1. As a woman, what challenges did you encounter (if any) building your business in a male-dominated industry and how do you plan to create change and inclusiveness for future WOC joining the industry?

My team and our advisors are mostly womxn, so internally it’s a very different vibe. Otherwise I’ve had many great guys’ support across all aspects of my business. Building and maintaining these relationships regardless of gender has made for some great mentors and friends in the industry. By advocating for women and POC in these spaces I hope to break down barriers and open opportunities for more diverse voices to have a seat at the table. 

  1. What would be your best piece of advice for fellow women looking to pursue the cannabis industry?

Jump right in! Cannabis is still a nascent industry and needs more womxn and BIPOC folks shaping it. It’s already a big industry and it’s still growing quickly. There is a place for every woman, no matter the skill set they’re coming in with. Figure out what you’re excited about and meet everyone you can. I love that the industry is still pretty close-knit and am always coaching and connecting new people who want to come on board. 

  1. There’s still a perception or stigma attached to the people involved in the cannabis industry or just consumers that partake in recreational or medical use, as being stoners- if you have encountered this kind of close minded perspective, what would your argument be to shift the conversation to one of the importance of the weed market and why it should be celebrated/normalized?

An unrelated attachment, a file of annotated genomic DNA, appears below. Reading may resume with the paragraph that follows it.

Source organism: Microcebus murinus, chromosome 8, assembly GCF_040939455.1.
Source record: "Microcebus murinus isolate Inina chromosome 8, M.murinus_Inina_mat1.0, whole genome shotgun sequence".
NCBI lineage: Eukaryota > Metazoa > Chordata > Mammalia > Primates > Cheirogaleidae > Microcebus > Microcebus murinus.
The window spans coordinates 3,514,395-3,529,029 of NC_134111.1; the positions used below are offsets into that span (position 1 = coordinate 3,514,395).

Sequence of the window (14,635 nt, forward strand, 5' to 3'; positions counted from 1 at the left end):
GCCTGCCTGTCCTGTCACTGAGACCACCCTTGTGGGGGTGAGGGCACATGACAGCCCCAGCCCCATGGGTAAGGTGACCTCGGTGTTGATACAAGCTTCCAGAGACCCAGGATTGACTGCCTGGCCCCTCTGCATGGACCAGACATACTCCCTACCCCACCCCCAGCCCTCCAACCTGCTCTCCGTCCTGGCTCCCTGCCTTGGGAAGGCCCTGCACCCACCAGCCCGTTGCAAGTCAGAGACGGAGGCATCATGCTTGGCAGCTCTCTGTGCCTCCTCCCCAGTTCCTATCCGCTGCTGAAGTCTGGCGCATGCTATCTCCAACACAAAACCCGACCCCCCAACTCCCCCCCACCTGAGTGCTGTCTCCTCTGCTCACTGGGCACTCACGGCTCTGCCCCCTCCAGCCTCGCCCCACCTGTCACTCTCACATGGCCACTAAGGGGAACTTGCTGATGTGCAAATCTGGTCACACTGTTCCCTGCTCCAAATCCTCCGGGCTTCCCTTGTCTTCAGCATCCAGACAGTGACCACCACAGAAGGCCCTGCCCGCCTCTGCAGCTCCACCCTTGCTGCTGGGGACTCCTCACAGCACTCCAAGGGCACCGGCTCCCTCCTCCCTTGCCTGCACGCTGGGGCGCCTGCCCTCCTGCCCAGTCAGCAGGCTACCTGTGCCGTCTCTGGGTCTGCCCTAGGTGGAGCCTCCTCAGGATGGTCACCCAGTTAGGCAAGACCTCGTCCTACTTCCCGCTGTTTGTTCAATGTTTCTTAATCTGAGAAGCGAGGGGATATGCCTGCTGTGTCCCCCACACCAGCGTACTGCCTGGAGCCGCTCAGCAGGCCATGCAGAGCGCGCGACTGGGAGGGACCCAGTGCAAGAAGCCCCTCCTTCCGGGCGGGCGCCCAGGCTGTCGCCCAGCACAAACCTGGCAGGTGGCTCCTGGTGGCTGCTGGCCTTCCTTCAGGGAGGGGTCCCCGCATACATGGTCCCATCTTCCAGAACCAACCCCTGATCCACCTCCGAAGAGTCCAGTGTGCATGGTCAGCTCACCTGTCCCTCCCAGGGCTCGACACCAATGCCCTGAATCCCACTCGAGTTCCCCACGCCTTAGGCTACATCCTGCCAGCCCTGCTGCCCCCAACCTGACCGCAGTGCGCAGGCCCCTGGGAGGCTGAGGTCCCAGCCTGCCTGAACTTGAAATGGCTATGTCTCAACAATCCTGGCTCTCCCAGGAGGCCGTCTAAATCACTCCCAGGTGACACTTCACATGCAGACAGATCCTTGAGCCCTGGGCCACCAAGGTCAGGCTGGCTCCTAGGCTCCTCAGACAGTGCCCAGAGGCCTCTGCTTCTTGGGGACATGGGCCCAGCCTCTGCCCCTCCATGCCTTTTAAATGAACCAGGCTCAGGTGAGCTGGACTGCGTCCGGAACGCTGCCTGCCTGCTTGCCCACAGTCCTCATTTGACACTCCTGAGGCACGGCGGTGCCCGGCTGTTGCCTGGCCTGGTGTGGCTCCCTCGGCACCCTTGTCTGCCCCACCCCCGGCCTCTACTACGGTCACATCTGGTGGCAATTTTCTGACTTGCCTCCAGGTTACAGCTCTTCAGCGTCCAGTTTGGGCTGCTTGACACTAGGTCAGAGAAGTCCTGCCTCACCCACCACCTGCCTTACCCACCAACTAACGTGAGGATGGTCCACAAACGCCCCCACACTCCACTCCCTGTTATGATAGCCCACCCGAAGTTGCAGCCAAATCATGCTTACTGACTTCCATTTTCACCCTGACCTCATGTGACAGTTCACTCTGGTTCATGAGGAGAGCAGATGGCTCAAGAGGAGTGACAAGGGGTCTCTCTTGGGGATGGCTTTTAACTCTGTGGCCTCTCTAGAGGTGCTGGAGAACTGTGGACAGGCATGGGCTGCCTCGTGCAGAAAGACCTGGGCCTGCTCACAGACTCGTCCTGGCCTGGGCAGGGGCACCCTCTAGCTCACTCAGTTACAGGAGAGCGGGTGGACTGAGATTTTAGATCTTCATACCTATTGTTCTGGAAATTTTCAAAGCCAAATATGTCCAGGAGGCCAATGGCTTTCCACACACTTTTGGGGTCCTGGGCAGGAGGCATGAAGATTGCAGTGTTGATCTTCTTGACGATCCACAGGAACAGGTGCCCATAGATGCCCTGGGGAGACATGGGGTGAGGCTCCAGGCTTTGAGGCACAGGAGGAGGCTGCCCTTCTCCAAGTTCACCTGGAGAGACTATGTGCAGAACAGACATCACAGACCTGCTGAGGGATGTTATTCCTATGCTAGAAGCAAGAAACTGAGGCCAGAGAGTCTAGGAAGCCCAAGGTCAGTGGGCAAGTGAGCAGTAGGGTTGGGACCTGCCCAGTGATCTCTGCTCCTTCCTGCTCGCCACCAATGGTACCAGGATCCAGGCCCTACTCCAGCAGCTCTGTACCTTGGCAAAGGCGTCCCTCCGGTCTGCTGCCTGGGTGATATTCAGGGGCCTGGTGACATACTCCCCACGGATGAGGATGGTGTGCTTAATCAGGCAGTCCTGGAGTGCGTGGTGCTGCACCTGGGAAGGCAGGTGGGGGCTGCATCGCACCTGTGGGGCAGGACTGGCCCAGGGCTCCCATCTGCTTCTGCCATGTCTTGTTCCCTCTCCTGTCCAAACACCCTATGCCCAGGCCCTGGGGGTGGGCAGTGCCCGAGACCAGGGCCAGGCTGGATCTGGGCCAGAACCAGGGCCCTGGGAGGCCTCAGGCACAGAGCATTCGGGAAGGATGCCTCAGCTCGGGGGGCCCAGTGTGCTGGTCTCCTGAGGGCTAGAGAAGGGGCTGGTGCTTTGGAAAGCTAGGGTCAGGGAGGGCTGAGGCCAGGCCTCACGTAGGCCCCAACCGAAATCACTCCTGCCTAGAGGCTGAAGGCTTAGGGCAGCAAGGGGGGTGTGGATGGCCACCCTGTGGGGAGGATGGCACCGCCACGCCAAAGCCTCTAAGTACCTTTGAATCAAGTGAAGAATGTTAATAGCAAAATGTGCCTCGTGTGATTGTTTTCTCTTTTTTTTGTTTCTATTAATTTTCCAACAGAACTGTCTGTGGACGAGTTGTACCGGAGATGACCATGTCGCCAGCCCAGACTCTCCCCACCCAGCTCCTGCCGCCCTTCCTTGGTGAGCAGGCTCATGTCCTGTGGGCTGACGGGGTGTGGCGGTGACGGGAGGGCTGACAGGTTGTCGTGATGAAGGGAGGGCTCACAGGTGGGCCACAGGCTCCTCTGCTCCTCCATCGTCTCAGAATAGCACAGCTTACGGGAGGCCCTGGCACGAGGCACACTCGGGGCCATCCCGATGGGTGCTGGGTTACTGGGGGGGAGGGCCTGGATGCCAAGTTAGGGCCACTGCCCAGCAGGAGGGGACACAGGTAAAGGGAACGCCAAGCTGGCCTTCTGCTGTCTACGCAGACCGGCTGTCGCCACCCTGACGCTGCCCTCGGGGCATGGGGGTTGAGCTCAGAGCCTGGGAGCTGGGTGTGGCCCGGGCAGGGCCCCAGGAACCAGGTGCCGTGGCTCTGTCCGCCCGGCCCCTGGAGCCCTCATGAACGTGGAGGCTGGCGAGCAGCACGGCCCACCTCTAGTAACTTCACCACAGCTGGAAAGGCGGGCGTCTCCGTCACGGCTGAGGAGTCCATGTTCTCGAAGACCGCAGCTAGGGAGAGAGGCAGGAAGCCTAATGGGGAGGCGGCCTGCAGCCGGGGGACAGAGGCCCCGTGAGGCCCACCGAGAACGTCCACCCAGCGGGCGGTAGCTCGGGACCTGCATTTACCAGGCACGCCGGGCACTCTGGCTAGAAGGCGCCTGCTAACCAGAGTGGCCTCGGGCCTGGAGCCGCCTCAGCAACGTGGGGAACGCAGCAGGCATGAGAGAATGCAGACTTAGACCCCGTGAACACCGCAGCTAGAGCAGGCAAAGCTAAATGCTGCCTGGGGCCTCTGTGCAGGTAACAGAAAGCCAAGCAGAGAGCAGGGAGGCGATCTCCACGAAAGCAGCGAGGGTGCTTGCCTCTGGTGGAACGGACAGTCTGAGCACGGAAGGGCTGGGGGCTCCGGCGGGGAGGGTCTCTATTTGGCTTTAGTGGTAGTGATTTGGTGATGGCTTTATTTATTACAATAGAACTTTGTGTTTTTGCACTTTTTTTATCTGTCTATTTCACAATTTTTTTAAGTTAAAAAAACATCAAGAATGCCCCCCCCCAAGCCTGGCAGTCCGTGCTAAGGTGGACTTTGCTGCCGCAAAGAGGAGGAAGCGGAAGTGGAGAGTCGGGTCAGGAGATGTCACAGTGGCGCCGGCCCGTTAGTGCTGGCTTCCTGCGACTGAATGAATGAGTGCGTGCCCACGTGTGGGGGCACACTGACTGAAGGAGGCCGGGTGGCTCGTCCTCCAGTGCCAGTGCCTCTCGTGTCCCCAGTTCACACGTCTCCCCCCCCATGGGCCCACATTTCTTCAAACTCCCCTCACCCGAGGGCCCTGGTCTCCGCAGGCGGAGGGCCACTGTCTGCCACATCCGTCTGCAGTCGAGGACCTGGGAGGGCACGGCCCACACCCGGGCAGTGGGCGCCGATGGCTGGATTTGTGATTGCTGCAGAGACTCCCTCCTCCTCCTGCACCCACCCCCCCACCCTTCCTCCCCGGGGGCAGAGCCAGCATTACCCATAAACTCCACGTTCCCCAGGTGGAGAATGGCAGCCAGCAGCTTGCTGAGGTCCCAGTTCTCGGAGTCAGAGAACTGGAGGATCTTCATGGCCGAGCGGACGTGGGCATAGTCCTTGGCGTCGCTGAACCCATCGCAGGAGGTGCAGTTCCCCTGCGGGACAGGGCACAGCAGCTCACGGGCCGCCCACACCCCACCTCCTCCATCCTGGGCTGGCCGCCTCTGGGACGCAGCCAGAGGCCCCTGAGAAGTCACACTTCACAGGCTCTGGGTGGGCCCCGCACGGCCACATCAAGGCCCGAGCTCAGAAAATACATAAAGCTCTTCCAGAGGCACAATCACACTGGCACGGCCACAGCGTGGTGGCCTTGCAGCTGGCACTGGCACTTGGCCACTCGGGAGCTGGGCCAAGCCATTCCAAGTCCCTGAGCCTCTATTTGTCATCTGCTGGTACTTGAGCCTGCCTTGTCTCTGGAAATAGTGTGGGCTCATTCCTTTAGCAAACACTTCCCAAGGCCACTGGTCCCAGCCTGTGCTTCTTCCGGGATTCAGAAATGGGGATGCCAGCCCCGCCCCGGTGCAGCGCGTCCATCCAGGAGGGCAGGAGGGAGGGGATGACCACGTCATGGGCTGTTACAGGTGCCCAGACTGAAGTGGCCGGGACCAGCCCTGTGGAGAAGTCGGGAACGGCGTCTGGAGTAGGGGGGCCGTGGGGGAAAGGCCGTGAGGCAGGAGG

I am mostly surrounded by cannabis enthusiasts, and it’s such an ingrained part of my life and culture in LA now. I believe it’s on those of us working and participating in the legal industry to provide the facts and truth. There’s been 100 years of propaganda and false information on cannabis in the US. Educating people on the therapeutics benefits, our Endocannabinoid Systems, and medicinal and spiritual side of this plant is how I help destigmatize and encourage folks to reconsider cannabis. 

  1. Do you have any suggestions on how we can help normalize cannabis?

From a macro level I recommend supporting advocacy groups, legislation, and research. But equally important is the individual level, ie having one-on-one conversations where you can share the facts on the plant, the twisted history of prohibition, and the therapeutic benefits cannabis can provide. 

  1. Where can we reach you? IG? Twitter? 

Follow us on IG @besito.LA! I’m also on IG as @maggiefishh and Twitter @maggie_connors_

  1. Name 4 of your favorite women in weed that you’d like to give a shout out too.

Shout out to Kimberly Dillon of Frigg, Kate Miller of Miss Grass, Kassia Graham of Cannaclusive, and Nidhi Handa of Leune! Grateful to be in the company of these Weed Queens. 

Key Takeaways from Maggie Connors:

  • Make an effort to meet other folks in the space
  • Jump right in! Cannabis is still a nascent industry and needs more womxn and BIPOC folks shaping it
  • Figure out what you’re excited about and meet everyone you can
  • Support advocacy groups, legislation, and research
  • Have one-on-one conversations where you can share the facts on the plant, the twisted history of prohibition, and the therapeutic benefits cannabis can provide

Weed Queens wants to thank Maggie Connors, for taking the time to motivate us and for sharing her story, advice and experiences.  You can learn more about Maggie Connors and besito LA here and please check out and support their awesome campaign, A Record Shouldn’t Last a Lifetime.

Don’t forget to subscribe to our newsletter for exclusive interviews and materials. Thank you for reading, Weed Queens!